Bairstow's 205 Puts
Yorkshire In Command
Featured News | 5th May 2011
Nottinghamshire’s hopes of extending their winning start to the season were all but extinguished on the second day at Trent Bridge when a brilliant double-hundred from Jonathan Bairstow put Yorkshire in command.
The son of former England wicket-keeper David Bairstow powered on, to not only reach three figures for the first time but then to reach 205 before being bowled by Steven Mullaney. At that point the visitors declared their first innings closed on 534-9.
In reply Notts reached 43-0 when bad light stopped play at around 5pm.
Assessing the overall position of the match Notts’ director of cricket Mick Newell said, “Yorkshire have set it up as to how they want to win the game and we have to make sure that doesn’t happen. We’ve got to bat well – there’s the best part of 200 overs left in the game and we need to make sure we bat for all of those overs if we can.”
Bairstow, the stand-out player for his side, had been a member of the England Lions squad that toured the Caribbean under Newell’s stewardship during the early part of this year. “I’ve obviously seen him at close quarters and know what a good player he is. He’s waited a while for his first century and now has turned it into a proper score, so fair play to him.”
Under much chillier, cloudy conditions Yorkshire resumed from their overnight 291 -3 with batsmen Joe Root eleven runs away from a maiden century. Sadly for him he wasn’t to make it, falling to a catch at the wicket, from the bowling of Paul Franks. Root’s partnership with Jonathan Bairstow had produced 119 runs but before a further run was added Notts struck again with Gerard Brophy losing his off stump to a pacy delivery from Luke Fletcher.
Adil Rashid also fell cheaply, taken at slip by Neil Edwards and the bowler, Franks, had further joy when he persuaded Rich Pyrah to edge to Read.
Yorkshire had lost four wickets for 40 runs during the first hour of play but a stand of 52 between Bairstow and Ajmal Shahzad resurrected the innings. Having seen Root fall in the nervous nineties, Bairstow had no such concerns. The 21 year old hit Samit Patel for consecutive extra cover boundaries to move from 91 to 99 – then celebrated his hundred after a quickly-scampered single.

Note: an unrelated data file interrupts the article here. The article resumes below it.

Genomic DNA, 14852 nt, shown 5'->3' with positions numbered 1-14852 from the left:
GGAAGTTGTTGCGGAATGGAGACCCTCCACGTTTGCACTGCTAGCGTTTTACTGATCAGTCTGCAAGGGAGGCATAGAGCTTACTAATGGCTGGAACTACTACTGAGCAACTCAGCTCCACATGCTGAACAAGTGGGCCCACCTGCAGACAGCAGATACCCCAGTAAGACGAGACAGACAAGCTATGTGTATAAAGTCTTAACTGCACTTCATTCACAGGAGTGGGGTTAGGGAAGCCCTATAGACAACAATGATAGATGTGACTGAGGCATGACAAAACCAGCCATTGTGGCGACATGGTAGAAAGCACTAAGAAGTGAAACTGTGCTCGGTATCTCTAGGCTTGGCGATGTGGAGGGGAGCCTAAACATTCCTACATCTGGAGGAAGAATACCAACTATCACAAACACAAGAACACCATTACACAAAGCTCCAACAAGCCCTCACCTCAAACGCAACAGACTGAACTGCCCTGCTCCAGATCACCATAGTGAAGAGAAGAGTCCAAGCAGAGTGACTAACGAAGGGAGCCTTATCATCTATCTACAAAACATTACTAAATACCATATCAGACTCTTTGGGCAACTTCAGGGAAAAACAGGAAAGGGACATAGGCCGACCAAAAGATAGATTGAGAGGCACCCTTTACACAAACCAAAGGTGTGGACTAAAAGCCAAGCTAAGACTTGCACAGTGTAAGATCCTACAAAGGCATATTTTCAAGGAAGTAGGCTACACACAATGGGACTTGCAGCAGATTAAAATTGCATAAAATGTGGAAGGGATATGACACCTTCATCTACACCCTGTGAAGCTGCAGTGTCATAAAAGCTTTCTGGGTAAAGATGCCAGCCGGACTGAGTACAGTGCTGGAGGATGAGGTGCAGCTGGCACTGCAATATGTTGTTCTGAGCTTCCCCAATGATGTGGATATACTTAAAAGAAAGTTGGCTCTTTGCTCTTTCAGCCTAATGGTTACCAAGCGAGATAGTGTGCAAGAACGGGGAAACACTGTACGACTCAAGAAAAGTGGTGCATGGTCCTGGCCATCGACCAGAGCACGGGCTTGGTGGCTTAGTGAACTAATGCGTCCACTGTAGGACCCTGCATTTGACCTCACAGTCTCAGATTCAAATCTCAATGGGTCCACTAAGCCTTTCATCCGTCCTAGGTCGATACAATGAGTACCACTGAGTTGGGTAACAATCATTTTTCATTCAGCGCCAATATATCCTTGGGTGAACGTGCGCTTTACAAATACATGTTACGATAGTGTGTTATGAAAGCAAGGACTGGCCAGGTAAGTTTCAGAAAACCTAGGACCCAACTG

The total had moved on to 383 when the White Rose county lost their eighth wicket – when Shahzad came down the track to Patel and skied to Phillips, who took a good catch running back from mid off.
Ryan Sidebottom received a warm welcome from the home crowd and an even warmer one from his former tea-mates who allowed him to get off the mark with a 5. Mark Wagh’s shy at the stumps missed its target and went for 4 overthrows.
After lunch both batsmen settled into their respective roles – Bairstow punishing anything loose, with Sidebottom offering stoic support.
Paul Franks, looking for his first 5-wicket haul for the county since 2004, went for three consecutive boundaries to the right-hander. Bairstow’s first shot was sweetly timed, square on the offside but the other two were hugely fortunate, an outside edge over the slip cordon and then a Chinese cut past the stumps.
Two maximums into the William Clarke Stand, off Patel, enabled Bairstow to move from 132 to 144. His 150 followed, from 233 deliveries, and he responded to a message from the dressing room by noticeably increasing his strike rate.
Ben Phillips had to leave the field after a shot from Bairstow flew straight back at the bowler causing a hand injury.
The 9th wicket stand extended beyond the century mark and then the 500 was brought up but Bairstow lost the strike just before tea and had to go into the break still one short of a double hundred.
He remedied it shortly after the resumption, lofting Patel for his fifth maximum before losing his off stump to Steven Mullaney for a brilliant 205 (292 balls 24 x 4 5 x 6).
At that point, with Sidebottom 45 not out, Gale declared on 534-9.
Notts were faced with having to bat for a potential 27 overs towards the end of the day but after 8.2 overs the umpires took the players from the field due to bad light. At that stage the total was on 43-0, with Neil Edwards on 29, Mark Wagh on 2 and the remaining 12 made up from extras.
Mick Newell later confirmed that Phillips’ injury didn’t appear to be too serious. “It looks like it’s just very bad bruising”, he said. “We’re not sending him for an X-Ray and hopefully he should be OK to have a bat.”